Austria, January 1945
Fritz Kleinmann shifted with the motion of the train, shuddering convulsively in the sub-zero gale roaring over the sidewalls of the open freight wagon. Huddled beside him, his father dozed, exhausted. Around them sat dim figures, moonlight picking out the pale stripes of their uniforms and the bones in their faces. It was time for Fritz to make his escape; soon it would be too late.
Eight days had passed since they’d left Auschwitz on this journey. They had walked the first sixty kilometres, the SS driving the thousands of prisoners westward through the snow, away from the advancing Red Army. Intermittent gunshots were heard from the rear of the column as those who couldn’t keep up were murdered. Nobody looked back.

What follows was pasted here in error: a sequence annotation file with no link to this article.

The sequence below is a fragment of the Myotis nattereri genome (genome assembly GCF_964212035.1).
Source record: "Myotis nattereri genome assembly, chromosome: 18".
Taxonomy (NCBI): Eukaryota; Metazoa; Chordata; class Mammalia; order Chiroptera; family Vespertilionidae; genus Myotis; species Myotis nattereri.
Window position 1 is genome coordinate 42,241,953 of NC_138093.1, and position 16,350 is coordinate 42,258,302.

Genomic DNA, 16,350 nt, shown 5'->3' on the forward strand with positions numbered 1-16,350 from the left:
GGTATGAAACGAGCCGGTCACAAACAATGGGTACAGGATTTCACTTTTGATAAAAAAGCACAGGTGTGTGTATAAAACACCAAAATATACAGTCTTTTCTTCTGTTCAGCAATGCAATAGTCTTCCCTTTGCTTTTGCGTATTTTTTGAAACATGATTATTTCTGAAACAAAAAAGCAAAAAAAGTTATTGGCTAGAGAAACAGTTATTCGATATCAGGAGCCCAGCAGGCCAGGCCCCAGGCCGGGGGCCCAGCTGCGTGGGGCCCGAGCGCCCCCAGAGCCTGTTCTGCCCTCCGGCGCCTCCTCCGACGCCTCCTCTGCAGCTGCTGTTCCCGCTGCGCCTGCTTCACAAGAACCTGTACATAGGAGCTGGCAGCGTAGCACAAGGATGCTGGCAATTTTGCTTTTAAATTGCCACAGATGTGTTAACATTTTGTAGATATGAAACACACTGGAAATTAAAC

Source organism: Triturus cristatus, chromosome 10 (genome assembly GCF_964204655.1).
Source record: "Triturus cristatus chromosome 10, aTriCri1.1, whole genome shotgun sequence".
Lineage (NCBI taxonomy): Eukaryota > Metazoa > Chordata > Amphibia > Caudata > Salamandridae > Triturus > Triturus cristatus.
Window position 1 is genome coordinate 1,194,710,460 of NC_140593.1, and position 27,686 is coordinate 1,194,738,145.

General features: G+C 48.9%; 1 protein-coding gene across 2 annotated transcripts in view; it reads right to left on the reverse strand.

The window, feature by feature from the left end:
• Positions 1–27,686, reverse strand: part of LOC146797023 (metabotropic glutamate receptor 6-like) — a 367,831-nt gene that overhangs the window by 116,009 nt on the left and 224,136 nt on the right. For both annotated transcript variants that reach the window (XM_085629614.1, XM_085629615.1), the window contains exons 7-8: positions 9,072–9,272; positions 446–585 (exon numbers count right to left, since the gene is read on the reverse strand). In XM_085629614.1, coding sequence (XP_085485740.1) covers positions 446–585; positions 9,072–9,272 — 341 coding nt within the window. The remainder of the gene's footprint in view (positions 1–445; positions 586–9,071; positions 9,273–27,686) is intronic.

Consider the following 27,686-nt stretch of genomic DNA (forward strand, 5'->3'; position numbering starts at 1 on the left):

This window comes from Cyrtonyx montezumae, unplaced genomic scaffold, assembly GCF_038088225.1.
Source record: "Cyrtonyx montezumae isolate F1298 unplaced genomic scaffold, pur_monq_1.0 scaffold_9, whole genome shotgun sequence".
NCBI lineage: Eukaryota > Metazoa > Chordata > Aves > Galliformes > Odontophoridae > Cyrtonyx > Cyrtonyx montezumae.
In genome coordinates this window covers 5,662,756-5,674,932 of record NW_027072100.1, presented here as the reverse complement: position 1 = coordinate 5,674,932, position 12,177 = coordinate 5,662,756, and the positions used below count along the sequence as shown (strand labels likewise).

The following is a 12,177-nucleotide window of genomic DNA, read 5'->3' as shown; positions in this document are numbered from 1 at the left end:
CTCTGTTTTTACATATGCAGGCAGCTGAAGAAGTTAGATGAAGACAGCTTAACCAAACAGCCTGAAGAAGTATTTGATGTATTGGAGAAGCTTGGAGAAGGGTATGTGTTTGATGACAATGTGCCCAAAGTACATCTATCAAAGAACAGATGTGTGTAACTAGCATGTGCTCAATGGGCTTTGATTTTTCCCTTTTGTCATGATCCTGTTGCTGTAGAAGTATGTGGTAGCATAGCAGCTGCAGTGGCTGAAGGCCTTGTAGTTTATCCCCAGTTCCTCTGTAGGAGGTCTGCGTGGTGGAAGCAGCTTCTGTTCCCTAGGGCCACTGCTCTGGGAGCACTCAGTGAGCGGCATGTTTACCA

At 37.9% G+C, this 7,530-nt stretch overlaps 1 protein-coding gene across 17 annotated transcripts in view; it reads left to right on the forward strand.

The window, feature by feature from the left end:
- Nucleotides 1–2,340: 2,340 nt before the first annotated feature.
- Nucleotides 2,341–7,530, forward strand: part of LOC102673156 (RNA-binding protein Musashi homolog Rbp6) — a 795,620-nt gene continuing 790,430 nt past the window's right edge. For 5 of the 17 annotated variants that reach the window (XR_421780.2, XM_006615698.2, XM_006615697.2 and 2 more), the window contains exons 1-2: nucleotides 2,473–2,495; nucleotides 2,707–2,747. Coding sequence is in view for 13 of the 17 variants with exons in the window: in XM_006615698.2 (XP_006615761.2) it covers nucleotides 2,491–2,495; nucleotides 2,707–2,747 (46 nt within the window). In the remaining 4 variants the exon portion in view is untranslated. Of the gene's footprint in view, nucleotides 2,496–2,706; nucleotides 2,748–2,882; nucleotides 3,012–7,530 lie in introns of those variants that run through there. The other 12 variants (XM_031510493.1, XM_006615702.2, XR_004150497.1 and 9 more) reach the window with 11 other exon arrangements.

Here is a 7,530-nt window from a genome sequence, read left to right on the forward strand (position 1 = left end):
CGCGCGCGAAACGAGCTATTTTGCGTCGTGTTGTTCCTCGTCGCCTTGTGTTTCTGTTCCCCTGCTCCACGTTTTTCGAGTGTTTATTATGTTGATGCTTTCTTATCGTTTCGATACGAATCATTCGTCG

Then they’d been put on trains bound for camps deeper inside the Reich. Fritz and his father managed to stay together, as they had always done. Their transport was for Mauthausen in Austria, where the SS would carry on the task of draining the last dregs of labour from the prisoners before finally exterminating them. One hundred and forty men crammed into each open-topped wagon – at first they’d had to stand, but as the days passed and the cold killed them off, it gradually became possible to sit down. The corpses were stacked at one end of the wagon and their clothing taken to warm the living.
They might be on the brink of death, but these prisoners were the lucky ones, the useful workers – most of their brothers and sisters, wives, mothers and children had been murdered or were being force-marched westward and dying in droves.